Hui Li

University of Washington Seattle, Seattle, WA, United States

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Publications (6)22.23 Total impact

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    ABSTRACT: Secreted infectious particles generated by the genotype 2a JFH-1 hepatitis C virus infectious clone are resistant to acidic pH, whereas intracellular virions remain acid-labile. Thus, JFH-1 particles are thought to undergo pH maturation as they are secreted from the cell. Here, we demonstrate that both infectious intracellular and secreted genotype 1a (H77)/JFH-1 chimaeric particles display enhanced acid sensitivity compared with JFH-1, although pH maturation still occurs upon release. Introduction of p7 sequences from genotype 1a infected HCV patients into the H77/JFH-1 background yielded variable effects on infectious particle production and sensitivity to small molecule inhibitors. However, two selected patient p7 sequences increased the acid stability of secreted, but not intracellular H77/JFH-1 particles, suggesting that p7 directly influences particle pH maturation via an as yet undefined mechanism. We propose that HCV particles vary in acid stability, and that this may be dictated by variations in both canonical structural proteins and p7.
    Virology 01/2014; 448C:117-124. · 3.35 Impact Factor
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    ABSTRACT: The present study describes natural genetic heterogeneity of hepatitis C virus (HCV) p7 protein, the ion channel that plays a critical role in assembly and release of HCV, within 299 variants isolated from serum specimens of 27 chronically infected patients, 12 of whom with human immunodeficiency virus (HIV) co-infection. Liver fibrosis stage was inversely correlated with p7 synonymous substitutions (dS) (p=0.033), and indices of p7 genetic diversity were significantly higher in HIV-negative subjects compared to HIV-positive subjects (dS, p=0.005; non-synonymous substitutions (dN), p=0.002; dN/dS ratio, p=0.024; amino acid distances, p=0.007). Six p7 genes with naturally occurring unique amino acid variations were selected for in vitro study. The variants demonstrated diversified functional heterogeneity in vitro, with one variant from a subject with severe liver disease displaying hyperactive ion channel function, as well as other variants presenting altered pH-activated channel gating activities.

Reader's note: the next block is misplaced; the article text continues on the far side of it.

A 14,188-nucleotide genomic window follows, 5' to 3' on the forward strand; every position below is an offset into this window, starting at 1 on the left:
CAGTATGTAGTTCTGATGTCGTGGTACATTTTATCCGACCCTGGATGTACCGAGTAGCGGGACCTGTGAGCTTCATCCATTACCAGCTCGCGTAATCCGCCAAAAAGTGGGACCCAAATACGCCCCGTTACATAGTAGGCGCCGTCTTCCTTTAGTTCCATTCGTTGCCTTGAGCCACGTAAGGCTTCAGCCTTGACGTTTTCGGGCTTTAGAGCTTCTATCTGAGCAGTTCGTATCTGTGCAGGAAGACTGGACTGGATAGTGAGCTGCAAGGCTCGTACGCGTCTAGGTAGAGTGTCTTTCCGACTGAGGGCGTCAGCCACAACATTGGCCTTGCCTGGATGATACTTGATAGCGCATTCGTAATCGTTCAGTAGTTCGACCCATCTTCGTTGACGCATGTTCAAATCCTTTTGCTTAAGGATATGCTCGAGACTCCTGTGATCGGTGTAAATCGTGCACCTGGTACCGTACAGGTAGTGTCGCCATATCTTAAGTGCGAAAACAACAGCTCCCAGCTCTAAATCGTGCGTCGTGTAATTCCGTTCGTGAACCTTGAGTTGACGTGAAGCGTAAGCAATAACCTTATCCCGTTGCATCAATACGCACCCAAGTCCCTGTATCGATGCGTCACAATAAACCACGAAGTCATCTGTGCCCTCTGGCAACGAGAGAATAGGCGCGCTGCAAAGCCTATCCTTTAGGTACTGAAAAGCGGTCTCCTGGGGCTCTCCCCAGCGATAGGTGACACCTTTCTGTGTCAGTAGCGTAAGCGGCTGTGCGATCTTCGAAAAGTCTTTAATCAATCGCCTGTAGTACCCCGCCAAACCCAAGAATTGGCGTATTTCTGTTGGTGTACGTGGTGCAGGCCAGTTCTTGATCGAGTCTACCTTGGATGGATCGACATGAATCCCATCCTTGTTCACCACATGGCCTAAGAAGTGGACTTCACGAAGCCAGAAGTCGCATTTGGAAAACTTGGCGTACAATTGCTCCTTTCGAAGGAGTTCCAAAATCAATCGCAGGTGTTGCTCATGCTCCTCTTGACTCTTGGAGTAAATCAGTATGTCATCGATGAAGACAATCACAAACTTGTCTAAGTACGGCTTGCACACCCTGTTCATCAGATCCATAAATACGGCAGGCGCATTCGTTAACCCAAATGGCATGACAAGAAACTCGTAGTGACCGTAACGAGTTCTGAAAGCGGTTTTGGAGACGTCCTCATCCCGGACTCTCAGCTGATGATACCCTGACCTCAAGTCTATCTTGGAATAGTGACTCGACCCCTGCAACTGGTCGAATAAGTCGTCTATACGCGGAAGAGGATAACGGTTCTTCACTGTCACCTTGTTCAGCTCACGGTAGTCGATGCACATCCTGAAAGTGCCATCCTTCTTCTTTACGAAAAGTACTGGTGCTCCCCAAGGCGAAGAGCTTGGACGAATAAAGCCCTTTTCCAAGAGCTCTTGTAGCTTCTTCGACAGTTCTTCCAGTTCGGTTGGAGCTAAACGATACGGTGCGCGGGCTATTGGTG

Virology 12/2011; 423(1):30-7. · 3.35 Impact Factor
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    ABSTRACT: Infection with hepatitis C virus (HCV) is one of the leading causes of chronic hepatitis, liver cirrhosis and end-stage liver disease worldwide. The genetics of HCV infection in humans and the disease course of chronic hepatitis C are both remarkably variable. Although the response to interferon treatment is largely dependent on HCV genotypes, whether or not a relationship exists between HCV genome variability and clinical course of hepatitis C disease still remains unknown. To more thoroughly understand HCV genome evolution over time in association with disease course, near genome-wide HCV genomes present in 9 chronically infected participants over 83 total study years were sequenced. Overall, within HCV genomes, the number of synonymous substitutions per synonymous site (d(S)) significantly exceeded the number of non-synonymous substitutions per site (d(N)). Although both d(S) and d(N) significantly increased with duration of chronic infection, there was a highly significant decrease in d(N)/d(S) ratio in HCV genomes over time. These results indicate that purifying selection acted to conserve viral protein structure despite persistence of high level of nucleotide mutagenesis inherent to HCV replication. Based on liver biopsy fibrosis scores, HCV genomes from participants with advanced fibrosis had significantly greater d(S) values and lower d(N)/d(S) ratios compared to participants with mild liver disease. Over time, viral genomes from participants with mild disease had significantly greater annual changes in d(N), along with higher d(N)/d(S) ratios, compared to participants with advanced fibrosis. Yearly amino acid variations in the HCV p7, NS2, NS3 and NS5B genes were all significantly lower in participants with severe versus mild disease, suggesting possible pathogenic importance of protein structural conservation for these viral gene products.